Letter C

The Definition of Crosshairs

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Crosshairs

The cross-shaped object seen in the center of a firearm scope. Its more-proper name is reticle.


19 Other Firearms Definitions You Need To Know


Grain

A unit of weight widely used to express the weight of bullets and of powder charges. Equal to 1/7000 pound.

CQC

Abbreviation for Close Quarters Combat.

Airsoft (Air Soft)

A type of airgun that shoots spherical non-metallic pellets.

Chapman Stance

The Chapman stance uses the same push-pull tension which defines the Weaver, but instead of both elbows being bent, the gun side elbow is held straight and locked in place. Assuming a right-handed shooter, the right arm is punched straight out, while the left elbow is bent and the left hand pulls back to provide tension. As a result of this change, Chapman gets its stability from both muscle and skeletal support. This makes it a little more friendly than Weaver for those who lack upper-body muscle strength.

WSM

Abbreviation for Winchester Short Magnum.

Doglock

The lock that preceded the 'true' flintlock in both rifles and pistols in the 17th century. Commonly used throughout Europe in the 1600s, it gained popular favor in the British and Dutch military. A doglock carbine was the principal weapon of the harquebusier, the most numerous type of cavalry in the armies of Thirty Years War and the English Civil War era.

Shot

In shotgunning, multiple pellets contained in the shell and sent downrange when the shotgun is fired.

Necking Down

Shrinking the neck of an existing cartridge to make it use a bullet of a different caliber. A typical process used in the creation of wildcat cartridges.

Bore

The tunnel down the barrel of a firearm through which the projectiles travel.

  • A smooth-bore firearm is one that does not have rifling on the barrel's internal surface.
  • A big-bore firearm is one that fires a large caliber.
  • A small-bore firearm is one that fires a small caliber.

Loaded Chamber Indicator

A mechanical device that protrudes from the gun when a round is in position ready to be fired, giving a visual and tactile indication that the gun is loaded.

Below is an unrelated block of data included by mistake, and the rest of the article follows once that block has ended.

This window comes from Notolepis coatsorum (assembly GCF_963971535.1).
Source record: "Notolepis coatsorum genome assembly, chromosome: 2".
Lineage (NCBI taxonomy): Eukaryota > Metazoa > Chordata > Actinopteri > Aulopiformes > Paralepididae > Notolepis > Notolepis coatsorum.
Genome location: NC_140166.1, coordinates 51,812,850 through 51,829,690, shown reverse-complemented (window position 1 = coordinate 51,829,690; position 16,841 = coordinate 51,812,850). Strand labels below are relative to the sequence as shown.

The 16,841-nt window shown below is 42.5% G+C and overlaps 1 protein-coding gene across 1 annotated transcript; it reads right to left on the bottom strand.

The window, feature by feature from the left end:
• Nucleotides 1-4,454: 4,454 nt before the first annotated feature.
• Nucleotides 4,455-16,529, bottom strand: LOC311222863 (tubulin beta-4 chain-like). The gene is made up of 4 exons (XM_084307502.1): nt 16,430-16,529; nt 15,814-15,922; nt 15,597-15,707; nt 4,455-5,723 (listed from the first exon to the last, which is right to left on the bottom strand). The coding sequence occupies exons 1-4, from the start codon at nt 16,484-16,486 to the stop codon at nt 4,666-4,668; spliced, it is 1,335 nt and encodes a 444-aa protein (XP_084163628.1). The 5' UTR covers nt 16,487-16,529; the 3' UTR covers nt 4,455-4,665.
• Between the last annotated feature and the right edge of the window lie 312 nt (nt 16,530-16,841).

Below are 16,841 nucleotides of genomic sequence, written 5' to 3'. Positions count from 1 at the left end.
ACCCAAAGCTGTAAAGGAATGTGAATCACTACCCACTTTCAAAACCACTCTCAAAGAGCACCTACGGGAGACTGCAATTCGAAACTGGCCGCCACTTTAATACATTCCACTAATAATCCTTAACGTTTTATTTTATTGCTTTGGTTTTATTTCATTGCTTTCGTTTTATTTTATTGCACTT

Doughnut Pattern

A shotgun pattern with a hole in the middle generally caused by the interference of the top wad.

Improvised Firearm

A firearm manufactured by someone who is not a regular maker of firearms.

Stovepipe

Failure of a spent case to completely eject from a semi-automatic firearm. The case usually stands on end while lodged in the ejection port.

Aperture Sight

Also known as peep sights, range from the ghost ring sight, whose thin ring blurs to near invisibility (hence ghost), to target aperture sights that use large disks or other occluders with pinhole-sized apertures. In general, the thicker the ring, the more precise the sight, and the thinner the ring, the faster the sight.

Holographic Weapon Sight

a non-magnifying gun sight that allows the user to look through a glass optical window and see a cross hair reticle image superimposed at a distance on the field of view. The hologram of the reticle is built into the window and is illuminated by a laser diode.

Wildcat Cartridge

A wildcat cartridge, or wildcat, is a custom cartridge for which ammunition and/or firearms are not mass-produced. These cartridges are often created in order to optimize a certain performance characteristic (such as the power, size or efficiency) of an existing commercial cartridge. Developing and using wildcat cartridges does not generally serve a purpose in military or law enforcement; it is more a hobby for serious shooting, hunting, gunsmithing and handloading enthusiasts, particularly in the United States. There are potentially endless amounts of different kinds of wildcat cartridges: one source of gunsmithing equipment has a library of over 6,000 different wildcat cartridges for which they produce equipment such as chamber reamers.

Recoil Spring

The recoil spring is the powerful spring that cushions the slide in its rearward travel and then sends the slide forward again with enough force to drive the fresh round firmly into the chamber. The strength of the recoil spring is calibrated to run the slide without any outside assistance.

Holdopen Toplever

A catch built into the receiver of a break-open gun to keep the toplever in its extreme right position when the barrels are removed. This device makes it slightly easier to remount the barrels. As the barrels are mounted and the breech closed, the barrels contact some kind of release pin (marked with the arrow) and the toplever automatically returns to the center locked position. Because, however, it requires a separate act to find and to depress this tiny tab to re-center the toplever on a broken-down gun, this feature may be irritating when trying to put a gun away in its case.

Hardball

Slang for a full metal jacket bullet with a round nose. The term is most commonly used in referring to .45 ACP caliber ammunition, but may be used for other calibers as well.